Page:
This is not turning out pretty. At least the presentation section comes out shorter than the Story one in my reviews.
So, how else does this anime drops the ball? Well, we have the character designs, for once. It’s not that uncommon for different characters to have similar faces in the same anime, but it’s uncanny how the models in Denki-gai seem to have identical facial structures, with only hair and accessories used to differentiate them. Add to that a sickeningly excessive use of blushing and I wouldn’t exactly call this an example of variety in visual presentation. I’m not kidding when I say that with a third of the show left to watch I was having pavlovian style reactions of disgust every time I saw someone’s face go red, Fu-girl herself I couldn’t even look at because of how much her character became an eyesore with her face that screamed “I’m about to start crying desperately” in every frame.
When it comes to the voice acting, the show is surprisingly tame for a gag manga, although this might also be an effect of how stretched out are the skits, and the acting doesn’t reach very emphatic degrees for the genre. To be fair, this particular approach might resonate better to the comedic preferences of other viewers than they resonate with mine, so it isn’t really a point I can use to detract from the anime. That same trait also spills over to moments that are more dedicated to “characterization, although perhaps with the exception of Matsuoka Yoshitsugu as Kantoku, and thank goodness for at least his presence in this anime. Fun fact: Hiotan shares the same seiyuu, Takamori Natsumi, as Miyano, from Tanaka-kun. She doesn’t have the friendly demeanor or the dedicated personality Miyano displays, though.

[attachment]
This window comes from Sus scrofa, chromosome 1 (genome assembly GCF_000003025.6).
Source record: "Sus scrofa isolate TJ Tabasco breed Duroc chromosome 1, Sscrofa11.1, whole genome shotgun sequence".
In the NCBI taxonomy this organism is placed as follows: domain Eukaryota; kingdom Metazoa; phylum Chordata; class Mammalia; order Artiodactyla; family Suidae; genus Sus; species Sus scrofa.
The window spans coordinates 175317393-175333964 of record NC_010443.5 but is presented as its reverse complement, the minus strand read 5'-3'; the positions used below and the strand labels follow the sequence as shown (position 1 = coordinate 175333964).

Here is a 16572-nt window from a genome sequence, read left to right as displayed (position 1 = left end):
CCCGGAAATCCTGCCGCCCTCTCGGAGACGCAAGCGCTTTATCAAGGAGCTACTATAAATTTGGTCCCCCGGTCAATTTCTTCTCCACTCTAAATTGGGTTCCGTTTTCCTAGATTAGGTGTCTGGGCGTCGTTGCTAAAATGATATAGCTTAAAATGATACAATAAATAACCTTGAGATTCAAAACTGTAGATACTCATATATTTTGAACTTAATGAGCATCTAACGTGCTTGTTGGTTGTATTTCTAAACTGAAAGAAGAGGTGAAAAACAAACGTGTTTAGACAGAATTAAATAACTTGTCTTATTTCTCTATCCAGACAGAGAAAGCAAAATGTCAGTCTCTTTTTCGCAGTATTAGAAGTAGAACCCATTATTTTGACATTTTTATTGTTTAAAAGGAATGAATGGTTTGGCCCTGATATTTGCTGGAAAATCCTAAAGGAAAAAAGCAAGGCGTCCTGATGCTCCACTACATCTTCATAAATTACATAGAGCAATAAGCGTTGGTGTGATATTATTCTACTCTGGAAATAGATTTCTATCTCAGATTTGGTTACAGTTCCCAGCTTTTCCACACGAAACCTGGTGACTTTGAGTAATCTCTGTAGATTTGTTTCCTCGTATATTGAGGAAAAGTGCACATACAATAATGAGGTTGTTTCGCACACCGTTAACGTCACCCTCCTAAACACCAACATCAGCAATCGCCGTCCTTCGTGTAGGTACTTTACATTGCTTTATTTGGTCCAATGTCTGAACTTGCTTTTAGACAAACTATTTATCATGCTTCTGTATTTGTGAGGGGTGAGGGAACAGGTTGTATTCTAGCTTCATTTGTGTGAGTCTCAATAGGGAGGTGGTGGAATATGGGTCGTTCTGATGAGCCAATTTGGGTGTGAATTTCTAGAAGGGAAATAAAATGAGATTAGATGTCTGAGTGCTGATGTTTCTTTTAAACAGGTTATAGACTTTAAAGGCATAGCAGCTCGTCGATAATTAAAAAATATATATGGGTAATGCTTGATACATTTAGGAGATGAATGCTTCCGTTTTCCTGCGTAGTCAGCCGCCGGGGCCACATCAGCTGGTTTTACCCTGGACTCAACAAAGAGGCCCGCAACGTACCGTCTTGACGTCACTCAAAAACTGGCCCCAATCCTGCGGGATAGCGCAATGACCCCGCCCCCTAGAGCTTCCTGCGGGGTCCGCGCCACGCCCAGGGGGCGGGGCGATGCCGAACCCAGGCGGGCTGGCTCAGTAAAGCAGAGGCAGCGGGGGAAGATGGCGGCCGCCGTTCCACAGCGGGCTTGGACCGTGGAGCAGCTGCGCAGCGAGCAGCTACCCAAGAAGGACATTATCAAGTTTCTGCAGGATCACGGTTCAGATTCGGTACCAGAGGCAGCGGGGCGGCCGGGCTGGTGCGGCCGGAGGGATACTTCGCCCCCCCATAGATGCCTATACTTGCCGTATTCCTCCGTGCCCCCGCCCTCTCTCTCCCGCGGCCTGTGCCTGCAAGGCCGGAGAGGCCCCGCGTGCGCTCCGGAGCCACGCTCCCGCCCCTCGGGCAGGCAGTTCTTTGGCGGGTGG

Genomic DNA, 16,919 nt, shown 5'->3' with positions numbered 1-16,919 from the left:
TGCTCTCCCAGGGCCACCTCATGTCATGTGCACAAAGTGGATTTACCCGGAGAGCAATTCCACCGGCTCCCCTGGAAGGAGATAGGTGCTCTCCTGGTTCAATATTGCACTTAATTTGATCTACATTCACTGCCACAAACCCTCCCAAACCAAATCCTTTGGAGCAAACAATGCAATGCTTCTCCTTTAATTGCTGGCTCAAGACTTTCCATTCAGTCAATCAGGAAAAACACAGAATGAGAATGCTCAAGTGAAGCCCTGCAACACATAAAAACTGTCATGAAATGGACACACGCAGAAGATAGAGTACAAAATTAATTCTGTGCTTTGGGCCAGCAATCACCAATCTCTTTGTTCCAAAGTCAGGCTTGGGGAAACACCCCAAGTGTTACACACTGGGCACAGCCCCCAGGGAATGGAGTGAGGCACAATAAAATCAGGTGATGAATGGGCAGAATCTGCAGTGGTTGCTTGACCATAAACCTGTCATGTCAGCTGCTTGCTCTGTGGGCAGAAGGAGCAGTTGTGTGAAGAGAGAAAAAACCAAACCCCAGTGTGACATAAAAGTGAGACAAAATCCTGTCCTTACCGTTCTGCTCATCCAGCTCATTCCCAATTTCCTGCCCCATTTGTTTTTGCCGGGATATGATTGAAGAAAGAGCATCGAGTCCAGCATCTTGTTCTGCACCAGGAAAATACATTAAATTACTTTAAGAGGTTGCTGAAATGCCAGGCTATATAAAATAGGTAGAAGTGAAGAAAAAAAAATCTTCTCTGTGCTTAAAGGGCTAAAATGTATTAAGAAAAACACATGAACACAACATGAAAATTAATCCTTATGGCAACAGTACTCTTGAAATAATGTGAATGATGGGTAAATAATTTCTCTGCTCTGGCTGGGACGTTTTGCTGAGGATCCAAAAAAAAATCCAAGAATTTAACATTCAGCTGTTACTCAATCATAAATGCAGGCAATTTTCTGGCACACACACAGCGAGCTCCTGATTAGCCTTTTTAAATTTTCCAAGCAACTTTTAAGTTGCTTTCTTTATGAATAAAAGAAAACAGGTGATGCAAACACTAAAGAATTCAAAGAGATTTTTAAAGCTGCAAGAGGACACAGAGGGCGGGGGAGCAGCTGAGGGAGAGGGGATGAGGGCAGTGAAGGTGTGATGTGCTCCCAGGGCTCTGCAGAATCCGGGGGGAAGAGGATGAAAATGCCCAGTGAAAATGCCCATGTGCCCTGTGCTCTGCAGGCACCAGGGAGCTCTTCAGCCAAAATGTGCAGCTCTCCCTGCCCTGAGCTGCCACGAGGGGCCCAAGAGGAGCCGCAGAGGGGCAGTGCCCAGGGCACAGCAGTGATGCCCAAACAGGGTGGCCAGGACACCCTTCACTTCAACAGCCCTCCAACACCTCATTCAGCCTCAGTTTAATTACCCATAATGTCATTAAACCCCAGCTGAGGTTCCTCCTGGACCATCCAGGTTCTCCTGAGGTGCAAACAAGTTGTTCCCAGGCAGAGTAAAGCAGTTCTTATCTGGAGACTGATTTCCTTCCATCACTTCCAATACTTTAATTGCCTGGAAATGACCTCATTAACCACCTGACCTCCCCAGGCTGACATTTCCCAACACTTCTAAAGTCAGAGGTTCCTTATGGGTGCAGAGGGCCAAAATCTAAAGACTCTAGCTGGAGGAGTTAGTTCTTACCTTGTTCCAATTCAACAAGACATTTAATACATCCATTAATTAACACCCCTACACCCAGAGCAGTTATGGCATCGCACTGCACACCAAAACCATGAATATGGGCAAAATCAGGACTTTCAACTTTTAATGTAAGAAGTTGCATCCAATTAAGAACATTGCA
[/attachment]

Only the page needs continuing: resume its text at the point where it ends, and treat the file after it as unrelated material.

Just comes to show how connecting to the work in the first place helps a lot when you watch it, it’s a lot harder to find enjoyment when the first episodes failed so hard to get you involved. Sometimes I wonder how much more I’d speak highly or poorly of any work if it managed to be something I had special attachment to, or no attachment at all. Were my disposition towards a show like Steins;Gate, for example, superior to indifferent, would I be among the people shouting endless praise to it and stamping a 10/10 in my review? There were some instances, sadly not many, of my re-watch of Denki-gai when I looked at what had just played out in a scene and thought to myself “This normally would be something I’d laugh at, if my disposition weren’t so low”.
That doesn’t mean I don’t stand by everything I said here or in my other analysis, but it really makes me ponder how much our initial attachment or to a work can makes us more prone to catching up faster to the qualities or shortcomings it might exhibit. Tell me if you never thought about it: watching a show you already like in the first episodes makes you see more than other viewers do when getting to specific moments that might come off as meaningless to others, while if you dislike the show from the beginning the multiple little grievances stack up to form a larger problem, making the whole picture seem uglier, to the point where its qualities end up becoming mute.
I didn’t expect to turn out this bitter when I first decided to write this, but among my set of opinions that have changed over the years, this one didn’t turn up for the better.
Disclaimer: The manga listed in this article contain dangerous quantities of sweetness. We here at MyAnimeList are concerned for our reader’s safety, and strongly recommend seeking treatment for diabetes after reading any of these titles.
Fujoshi can definitely claim to be one of the most contentious words ever. With so many uses and meanings, and all of these with different emotional interpretations, it's no wonder many are thoroughly confused. It's definitely time to put fujoshi under the microscope.